Manawatu Prison staff and a detection dog team found chess pieces stuffed with cannabis in the prisoner mailCorrections staff and a detector dog searching incoming prisoner mail at Manawatu Prison this morning found a package of chess pieces packed with a cannabis leaf and oil.

The find comes on the same day that another Corrections detector dog team was awarded first place for narcotic detection at the National Police Dog Trials held at Trentham this week.

“Today’s drug find was great work by staff and the detector dog, who found the drugs before they got into the hands of prisoners,” says Prison Director Mark Cookson.

“Prisoner mail and incoming property are regularly searched. The detector dog gave a clear indication on this particular item. When it was opened, it became clear that the chess pieces had been tampered with.

“In total the package contained 12.53 grams of cannabis leaf and 12.25 grams of oil.”

“Managing the introduction of contraband into prisons is a constant challenge. Drugs can create a more dangerous working environment for our staff, and prevent prisoners from engaging in rehabilitation, education and employment opportunities.”

Contraband in prisons includes tobacco, alcohol, communication devices, drugs, drug paraphernalia, tattoo equipment, and weapons.  It also includes some everyday and seemingly innocent items that while not illegal, may be used inappropriately by prisoners.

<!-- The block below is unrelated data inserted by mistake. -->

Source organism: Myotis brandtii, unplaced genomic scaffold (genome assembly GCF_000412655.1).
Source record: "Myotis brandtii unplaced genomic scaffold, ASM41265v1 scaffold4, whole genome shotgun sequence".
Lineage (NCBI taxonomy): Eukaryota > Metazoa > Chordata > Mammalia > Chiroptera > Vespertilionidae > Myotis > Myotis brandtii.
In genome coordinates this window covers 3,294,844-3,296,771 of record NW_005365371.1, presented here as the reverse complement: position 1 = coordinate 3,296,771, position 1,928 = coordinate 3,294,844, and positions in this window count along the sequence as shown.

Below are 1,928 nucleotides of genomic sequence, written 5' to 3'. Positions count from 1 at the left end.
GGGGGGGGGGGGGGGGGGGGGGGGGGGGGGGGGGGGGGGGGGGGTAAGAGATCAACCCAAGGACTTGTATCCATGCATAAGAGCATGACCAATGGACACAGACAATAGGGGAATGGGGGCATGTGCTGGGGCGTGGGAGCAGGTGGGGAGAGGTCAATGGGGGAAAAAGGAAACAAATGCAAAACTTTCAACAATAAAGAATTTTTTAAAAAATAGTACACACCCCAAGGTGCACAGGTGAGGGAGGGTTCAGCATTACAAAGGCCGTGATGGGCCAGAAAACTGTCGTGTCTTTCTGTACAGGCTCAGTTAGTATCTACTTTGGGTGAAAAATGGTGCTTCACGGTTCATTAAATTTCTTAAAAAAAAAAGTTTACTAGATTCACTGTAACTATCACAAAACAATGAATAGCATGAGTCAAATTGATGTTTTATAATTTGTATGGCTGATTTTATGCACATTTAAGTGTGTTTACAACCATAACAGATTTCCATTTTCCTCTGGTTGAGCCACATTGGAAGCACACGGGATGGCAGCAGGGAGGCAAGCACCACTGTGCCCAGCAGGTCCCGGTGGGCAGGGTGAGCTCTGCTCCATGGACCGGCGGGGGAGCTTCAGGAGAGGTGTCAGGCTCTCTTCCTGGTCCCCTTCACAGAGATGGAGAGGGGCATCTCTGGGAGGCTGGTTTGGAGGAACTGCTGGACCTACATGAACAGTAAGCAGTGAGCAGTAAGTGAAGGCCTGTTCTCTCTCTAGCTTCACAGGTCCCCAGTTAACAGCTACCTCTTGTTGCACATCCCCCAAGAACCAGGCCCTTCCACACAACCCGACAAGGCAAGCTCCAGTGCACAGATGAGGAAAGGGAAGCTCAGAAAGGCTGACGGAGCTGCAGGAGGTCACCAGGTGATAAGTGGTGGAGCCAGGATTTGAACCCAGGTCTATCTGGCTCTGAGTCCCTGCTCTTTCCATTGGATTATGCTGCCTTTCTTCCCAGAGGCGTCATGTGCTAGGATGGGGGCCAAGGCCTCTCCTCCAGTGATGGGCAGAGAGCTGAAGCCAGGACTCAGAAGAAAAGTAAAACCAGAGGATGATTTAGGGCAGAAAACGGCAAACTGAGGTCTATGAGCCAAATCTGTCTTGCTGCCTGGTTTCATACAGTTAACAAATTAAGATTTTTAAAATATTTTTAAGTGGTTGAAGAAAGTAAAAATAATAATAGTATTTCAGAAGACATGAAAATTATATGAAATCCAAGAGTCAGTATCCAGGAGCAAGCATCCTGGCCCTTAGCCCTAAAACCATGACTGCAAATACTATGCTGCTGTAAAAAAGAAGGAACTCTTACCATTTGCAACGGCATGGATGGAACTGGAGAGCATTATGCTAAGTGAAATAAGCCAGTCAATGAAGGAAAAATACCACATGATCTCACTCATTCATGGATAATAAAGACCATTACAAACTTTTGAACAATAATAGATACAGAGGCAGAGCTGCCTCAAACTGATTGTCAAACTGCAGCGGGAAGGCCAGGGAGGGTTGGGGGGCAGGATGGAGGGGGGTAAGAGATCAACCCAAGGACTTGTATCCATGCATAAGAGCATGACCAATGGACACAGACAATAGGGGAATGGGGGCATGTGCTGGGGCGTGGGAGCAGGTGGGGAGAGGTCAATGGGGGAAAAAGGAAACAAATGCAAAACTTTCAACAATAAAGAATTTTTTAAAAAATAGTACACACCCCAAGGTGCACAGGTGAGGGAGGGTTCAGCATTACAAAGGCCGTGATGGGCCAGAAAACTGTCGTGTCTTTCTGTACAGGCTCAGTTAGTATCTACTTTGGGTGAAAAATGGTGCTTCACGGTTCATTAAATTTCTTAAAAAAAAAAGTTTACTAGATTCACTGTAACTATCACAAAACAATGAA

A range of methods are used at prisons across New Zealand to prevent drugs, weapons, cellphones from entering. They include 24 detector dog teams operating across the country, x-ray technology, telephone monitoring of prisoners’ calls and single points of entry to sites.

“We’re also vigilant about holding people to account when they do attempt to introduce contraband. We have a great relationship with Police locally and we’ve referred the matter to them for investigation and possible criminal charges. The person responsible will also be banned from visiting the prison for the maximum period of 12 months.”

We encourage anyone who is being pressured to bring drugs into a prison to report it to anonymous crime reporting line Crimestoppers on 0800 555 111.